Microsoft and Novell have finished the closing-argument stage of their long-running court battle, one that saw Microsoft co-founder Bill Gates called to the stand in November. The case (Novell Inc. v. Microsoft Corp., 04-01045, U.S. District Court, District of Utah (Salt Lake City)), is now in the hands of the jury.
Novell claims that Microsoft relied on illegal practices to crush WordPerfect, a rival to Microsoft Word. It filed its long-running suit in November 2004, claiming that Microsoft withheld critical Windows 95 technical information, in turn making it difficult to deliver a version of WordPerfect compatible with the operating system.
In turn, Microsoft has argued that WordPerfect's market share collapse was due solely to Novell's mismanagement. Novell eventually sold its word-processing franchise to Corel in 1996, for a fraction of the price it paid to acquire the property in 1994. However, it retained the rights to some of the underlying technology, which it baked into products such as the GroupWise messaging and collaboration platform.
Even as the two companies battled it out in court, the two collaborated in other areas. In late 2010, Novell announced it would sell some of its intellectual property assets to CPTN Holdings, a consortium of technology companies organized by Microsoft. The actual intellectual property in question was unspecified, although the consortium was willing to pay some $450 million. At the time, Katherine Egbert of research firm Jefferies & Co. postulated that the assets could relate somehow to WordPerfect.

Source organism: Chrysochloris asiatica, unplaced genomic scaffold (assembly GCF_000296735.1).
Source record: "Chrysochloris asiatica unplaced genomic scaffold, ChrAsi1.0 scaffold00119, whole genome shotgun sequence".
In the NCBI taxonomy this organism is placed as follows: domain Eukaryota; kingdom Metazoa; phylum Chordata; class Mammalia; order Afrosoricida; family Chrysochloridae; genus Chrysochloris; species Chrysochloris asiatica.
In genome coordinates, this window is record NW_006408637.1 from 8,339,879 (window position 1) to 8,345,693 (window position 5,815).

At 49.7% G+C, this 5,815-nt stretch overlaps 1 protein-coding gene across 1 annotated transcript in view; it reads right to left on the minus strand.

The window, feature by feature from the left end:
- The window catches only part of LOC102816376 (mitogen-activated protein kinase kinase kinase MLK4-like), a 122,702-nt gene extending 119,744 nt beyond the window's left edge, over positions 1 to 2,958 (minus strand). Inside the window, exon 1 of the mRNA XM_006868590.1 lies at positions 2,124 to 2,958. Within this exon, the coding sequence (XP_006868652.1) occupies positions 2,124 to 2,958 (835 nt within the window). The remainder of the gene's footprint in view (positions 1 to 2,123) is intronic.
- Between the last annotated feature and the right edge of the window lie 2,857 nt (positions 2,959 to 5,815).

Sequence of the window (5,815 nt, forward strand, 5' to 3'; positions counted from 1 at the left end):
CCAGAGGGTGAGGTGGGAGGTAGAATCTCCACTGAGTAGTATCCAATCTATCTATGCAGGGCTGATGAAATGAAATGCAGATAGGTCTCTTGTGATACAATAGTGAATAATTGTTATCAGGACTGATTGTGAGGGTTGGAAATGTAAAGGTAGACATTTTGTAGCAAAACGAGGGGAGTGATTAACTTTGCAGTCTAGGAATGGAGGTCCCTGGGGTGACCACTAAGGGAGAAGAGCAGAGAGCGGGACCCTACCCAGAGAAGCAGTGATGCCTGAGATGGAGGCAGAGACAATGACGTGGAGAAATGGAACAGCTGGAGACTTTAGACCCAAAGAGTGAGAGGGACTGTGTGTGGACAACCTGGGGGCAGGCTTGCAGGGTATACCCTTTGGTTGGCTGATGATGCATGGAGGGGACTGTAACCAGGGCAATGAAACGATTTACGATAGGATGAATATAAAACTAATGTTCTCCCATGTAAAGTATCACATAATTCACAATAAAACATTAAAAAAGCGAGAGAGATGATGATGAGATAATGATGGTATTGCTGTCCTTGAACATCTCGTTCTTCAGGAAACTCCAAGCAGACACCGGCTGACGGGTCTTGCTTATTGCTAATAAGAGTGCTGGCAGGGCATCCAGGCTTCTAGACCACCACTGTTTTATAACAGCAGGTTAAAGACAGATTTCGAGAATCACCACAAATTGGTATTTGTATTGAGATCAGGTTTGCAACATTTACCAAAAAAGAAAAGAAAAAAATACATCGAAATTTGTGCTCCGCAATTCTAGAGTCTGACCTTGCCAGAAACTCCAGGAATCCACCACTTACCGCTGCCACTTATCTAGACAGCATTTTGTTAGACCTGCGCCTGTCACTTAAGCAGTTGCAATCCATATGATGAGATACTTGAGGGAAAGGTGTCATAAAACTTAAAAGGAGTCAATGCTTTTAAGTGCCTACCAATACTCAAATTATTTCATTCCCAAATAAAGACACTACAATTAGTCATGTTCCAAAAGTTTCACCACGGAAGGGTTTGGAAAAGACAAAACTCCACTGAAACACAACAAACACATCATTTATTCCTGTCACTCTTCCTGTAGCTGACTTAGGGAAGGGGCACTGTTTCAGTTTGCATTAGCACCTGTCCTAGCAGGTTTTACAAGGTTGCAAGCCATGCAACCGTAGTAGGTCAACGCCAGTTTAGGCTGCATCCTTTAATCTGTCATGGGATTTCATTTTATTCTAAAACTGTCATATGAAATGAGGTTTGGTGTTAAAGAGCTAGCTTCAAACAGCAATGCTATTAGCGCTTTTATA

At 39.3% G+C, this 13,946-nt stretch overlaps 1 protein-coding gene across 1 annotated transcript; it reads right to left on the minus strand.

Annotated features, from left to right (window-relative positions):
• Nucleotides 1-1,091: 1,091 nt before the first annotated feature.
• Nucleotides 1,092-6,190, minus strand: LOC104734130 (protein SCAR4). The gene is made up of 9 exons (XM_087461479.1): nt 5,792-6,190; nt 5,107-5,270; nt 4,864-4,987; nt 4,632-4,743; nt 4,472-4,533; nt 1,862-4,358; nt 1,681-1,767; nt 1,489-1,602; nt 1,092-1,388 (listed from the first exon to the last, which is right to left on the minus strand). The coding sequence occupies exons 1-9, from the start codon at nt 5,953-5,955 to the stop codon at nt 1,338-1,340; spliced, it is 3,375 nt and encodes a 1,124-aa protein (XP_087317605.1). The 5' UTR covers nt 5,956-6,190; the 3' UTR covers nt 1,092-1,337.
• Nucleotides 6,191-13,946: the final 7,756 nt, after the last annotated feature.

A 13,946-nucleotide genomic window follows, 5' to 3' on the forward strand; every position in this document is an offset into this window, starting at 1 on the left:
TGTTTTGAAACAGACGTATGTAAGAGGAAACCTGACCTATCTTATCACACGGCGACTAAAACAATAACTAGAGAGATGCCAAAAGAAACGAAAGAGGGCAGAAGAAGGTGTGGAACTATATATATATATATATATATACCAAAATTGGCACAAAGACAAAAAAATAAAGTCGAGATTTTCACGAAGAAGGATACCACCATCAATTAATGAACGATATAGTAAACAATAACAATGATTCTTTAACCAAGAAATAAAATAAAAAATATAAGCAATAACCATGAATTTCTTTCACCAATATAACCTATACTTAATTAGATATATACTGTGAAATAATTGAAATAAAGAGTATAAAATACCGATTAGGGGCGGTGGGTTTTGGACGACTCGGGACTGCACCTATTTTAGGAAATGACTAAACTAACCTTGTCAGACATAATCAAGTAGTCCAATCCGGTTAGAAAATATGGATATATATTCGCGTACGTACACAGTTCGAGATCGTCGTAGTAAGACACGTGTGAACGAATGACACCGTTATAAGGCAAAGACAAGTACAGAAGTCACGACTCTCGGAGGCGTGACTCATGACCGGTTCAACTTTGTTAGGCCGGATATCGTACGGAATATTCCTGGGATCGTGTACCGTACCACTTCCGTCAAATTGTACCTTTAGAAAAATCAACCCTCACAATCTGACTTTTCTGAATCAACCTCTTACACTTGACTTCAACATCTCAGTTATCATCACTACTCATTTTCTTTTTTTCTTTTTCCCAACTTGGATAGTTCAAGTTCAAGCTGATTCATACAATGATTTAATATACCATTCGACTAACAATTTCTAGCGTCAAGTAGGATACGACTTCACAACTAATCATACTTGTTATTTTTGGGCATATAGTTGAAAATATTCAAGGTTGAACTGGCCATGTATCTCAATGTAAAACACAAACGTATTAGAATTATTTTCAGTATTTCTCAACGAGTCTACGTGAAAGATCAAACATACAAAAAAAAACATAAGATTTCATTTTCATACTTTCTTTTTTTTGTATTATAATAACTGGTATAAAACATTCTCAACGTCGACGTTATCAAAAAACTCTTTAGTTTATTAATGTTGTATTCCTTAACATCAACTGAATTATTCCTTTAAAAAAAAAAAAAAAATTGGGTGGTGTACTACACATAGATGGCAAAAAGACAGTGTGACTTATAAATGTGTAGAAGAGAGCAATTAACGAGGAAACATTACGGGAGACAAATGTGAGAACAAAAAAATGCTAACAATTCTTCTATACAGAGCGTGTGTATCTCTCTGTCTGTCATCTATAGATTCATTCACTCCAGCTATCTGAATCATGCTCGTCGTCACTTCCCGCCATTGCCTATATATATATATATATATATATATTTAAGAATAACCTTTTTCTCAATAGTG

That deal ran into a sizable roadblock, however, in the form of the U.S. Department of Justice and the Securities and Exchange Commission, which picked over the associated patents. That interfered Attachmate's attempt to acquire Novell for $2.2 billion, although federal regulators eventually allowed the deal to go through.
Gates testified in the Novell-Microsoft suit Nov. 21. Unsurprisingly, he denied that Microsoft had deliberately tried to undermine WordPerfect's compatibility with Windows. According to Bloomberg, Novell's counsel used closing arguments to describe Microsoft's behavior at the time as a "purely predatory action."
Gates has testified in Microsoft's defense before, most notably during the company's 1998 antitrust investigation by the federal government.